Two leading Kremlin officials visited the area of the Chernobyl nuclear disaster yesterday, meeting with people evacuated after the explosion and discussing cleanup efforts, the Soviet news agency Tass reported today.

The senior Kremlin group -- headed by Premier Nikolai Ryzhkov and Yegor Ligachev, the second-ranking official in the ruling Politburo -- made decisions "on additional measures to be taken to expedite the work" of cleaning up after the reactor accident, Tass said, adding that "the work to eliminate the breakdown is being conducted in an organized way."

In other developments, a U.S. bone-marrow specialist began examining radiation victims here today and four U.S. medical specialists arrived from West Germany with Soviet permission to examine potential health hazards of the nuclear accident for Americans based in the Soviet Union.

In Western Europe, thousands of protesters demonstrated to demand the shutdown of nuclear power plants there. Radioactivity levels from airborne fallout from the accident in Chernobyl diminished across most of Eastern and Western Europe, but several countries continued precautionary measures. In Warsaw, a U.S. Environmental Protection Agency official said radiation there now poses no health hazard. Details on Page A30 .

Politburo member Vladimir Shcherbitsky, the party leader of the Ukraine, and several other Soviet officials were included in the delegation of Kremlin visitors, Tass said. The group "visited the area of the Chernobyl power station," according to Tass, but it did not say how close to the site they came.

The Friday visit of two leading Politburo members, reported without pictures tonight on the evening news on state-run television, signals the level of attention the Kremlin is now devoting to the Chernobyl disaster, according to western analysts here.

It coincided with public comments that Boris Yeltsin, leader of the Moscow Communist Party, made about the accident in an interview with West German television yesterday. Yeltsin said "human failure" was probably the cause of the accident "and this we must eliminate." He also said that there is "a dangerous zone" around the plant, 60 miles north of Kiev, because of radioactivity.

Official accounts of the Kremlin delegation's visit today said they had gone to "populated areas," indicating that they apparently had not approached the site itself, which has been evacuated.

Dr. Robert Gale, a prominent U.S. bone-marrow specialist who arrived here yesterday, said he examined some of the radiation victims of the explosion today.

In an interview, he described the cases he saw, which had been brought here from the Ukraine, as serious and "rare but not unknown."

Gale said he plans to travel to the Ukraine to examine other victims, perhaps Sunday.

Tass said Thursday that 18 of the 197 Soviets who were hospitalized following the Chernobyl accident were in serious condition, but today's dispatch gave no further information about them. Earlier, Tass had said that 49 of the 197 had been discharged from the hospital.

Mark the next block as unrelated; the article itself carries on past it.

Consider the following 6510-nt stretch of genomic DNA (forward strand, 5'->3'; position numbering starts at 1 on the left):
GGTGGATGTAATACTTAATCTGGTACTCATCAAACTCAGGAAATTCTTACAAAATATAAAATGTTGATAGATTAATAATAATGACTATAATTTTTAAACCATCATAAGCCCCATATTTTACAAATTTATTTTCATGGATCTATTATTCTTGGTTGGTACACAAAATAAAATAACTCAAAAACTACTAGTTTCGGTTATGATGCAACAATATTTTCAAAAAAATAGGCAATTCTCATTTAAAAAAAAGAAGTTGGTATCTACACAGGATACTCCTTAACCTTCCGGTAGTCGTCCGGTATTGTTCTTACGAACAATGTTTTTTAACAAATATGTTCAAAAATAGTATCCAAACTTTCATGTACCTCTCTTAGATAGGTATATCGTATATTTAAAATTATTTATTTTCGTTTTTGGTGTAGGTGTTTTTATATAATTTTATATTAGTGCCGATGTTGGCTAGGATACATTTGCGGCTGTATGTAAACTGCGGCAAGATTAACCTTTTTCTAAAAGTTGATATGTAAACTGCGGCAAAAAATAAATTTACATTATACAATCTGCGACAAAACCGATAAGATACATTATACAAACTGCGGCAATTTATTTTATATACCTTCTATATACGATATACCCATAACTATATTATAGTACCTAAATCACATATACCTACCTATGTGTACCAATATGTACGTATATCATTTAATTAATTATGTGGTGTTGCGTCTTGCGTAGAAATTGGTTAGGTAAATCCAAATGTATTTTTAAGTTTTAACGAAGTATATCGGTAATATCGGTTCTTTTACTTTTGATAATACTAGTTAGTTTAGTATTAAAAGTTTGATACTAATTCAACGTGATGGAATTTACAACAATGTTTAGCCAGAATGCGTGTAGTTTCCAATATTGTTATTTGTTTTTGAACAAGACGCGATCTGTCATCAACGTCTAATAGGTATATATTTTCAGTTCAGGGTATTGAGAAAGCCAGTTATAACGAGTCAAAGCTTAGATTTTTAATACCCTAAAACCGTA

Soviet officials have said that two people were killed in the explosion. The official Cuban news agency Prensa Latina said today that it was told by official Soviet sources that the two were reactor workers, The Associated Press reported.

A radiologist and three health physicists attached to U.S. military units in West Germany arrived here today to examine the potential health hazards from the accident for Americans living here. Neither they nor the U.S. Embassy would discuss their activities in detail.

U.S. officials said, however, that the embassy had submitted a detailed list of technical questions to Soviet officials about the incident.

They said they have received no answers.

Meanwhile, Tass and Soviet television continued a growing campaign here against western reaction to the disaster today, with the television featuring street interviews with three Soviets who criticized the western response.

One woman said Soviet television broadcasts showing western officials checking travelers and food exports for radioactivity had provided proof that western reaction to Chernobyl is "a provocation."

A Soviet Army major interviewed also denounced western reaction to the accident and said, "The imperialists will always be looking for any reason, even any fact, to twist it in their own interests."

An engineer who was interviewed by Soviet television said the Soviets had responded with grief when they learned of the Challenger space shuttle accident, but that Americans and others in the West had reacted far differently to a Soviet tragedy.

Tass, in a commentary by Sergei Kulik, charged today that "demanding 'more news' and 'more facts' from Chernobyl, losing all sense of shame and conscience, the politicians are waiting only for bad news," The Associated Press reported.

"It's unlikely that the reports that the situation in the area of the atomic station is normalizing will sober them up," the commentary said, claiming that "the White House and its allies need this witch dance to cast a shadow on the Soviet Union and its peaceful initiatives."

In the past few days, Soviet criticism of western treatment of the Chernobyl incident has loomed larger than official coverage of the incident itself.

United Press International reported the following:

Six weeks before the Chernobyl nuclear disaster, the newspaper Pravda Ukrainy complained of a breakdown in deliveries to the site that could lead to "disorder that is inadmissible at a nuclear power station," according to a translation of the March 18 article in the Ukrainian Communist Party paper by the U.S. Foreign Broadcast Information Service in Washington.

The description of an installation plagued by disorganization, supply problems and inefficiency was reinforced later by a front-page report on March 27 in Literaturna Ukraina, another official newspaper published in Kiev.